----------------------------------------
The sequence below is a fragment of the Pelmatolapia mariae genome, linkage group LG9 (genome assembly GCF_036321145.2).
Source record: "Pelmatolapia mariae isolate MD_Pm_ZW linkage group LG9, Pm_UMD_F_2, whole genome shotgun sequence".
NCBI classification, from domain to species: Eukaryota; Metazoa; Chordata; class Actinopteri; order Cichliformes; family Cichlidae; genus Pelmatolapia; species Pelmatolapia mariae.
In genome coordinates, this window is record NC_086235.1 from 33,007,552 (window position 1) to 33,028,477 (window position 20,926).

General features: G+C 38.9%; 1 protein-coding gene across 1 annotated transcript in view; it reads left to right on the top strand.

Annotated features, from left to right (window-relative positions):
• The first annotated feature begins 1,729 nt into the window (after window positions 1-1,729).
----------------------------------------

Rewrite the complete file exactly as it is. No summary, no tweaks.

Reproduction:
The sequence below is a fragment of the Pelmatolapia mariae genome, linkage group LG9 (genome assembly GCF_036321145.2).
Source record: "Pelmatolapia mariae isolate MD_Pm_ZW linkage group LG9, Pm_UMD_F_2, whole genome shotgun sequence".
NCBI classification, from domain to species: Eukaryota; Metazoa; Chordata; class Actinopteri; order Cichliformes; family Cichlidae; genus Pelmatolapia; species Pelmatolapia mariae.
In genome coordinates, this window is record NC_086235.1 from 33,007,552 (window position 1) to 33,028,477 (window position 20,926).

General features: G+C 38.9%; 1 protein-coding gene across 1 annotated transcript in view; it reads left to right on the top strand.

Annotated features, from left to right (window-relative positions):
• The first annotated feature begins 1,729 nt into the window (after window positions 1-1,729).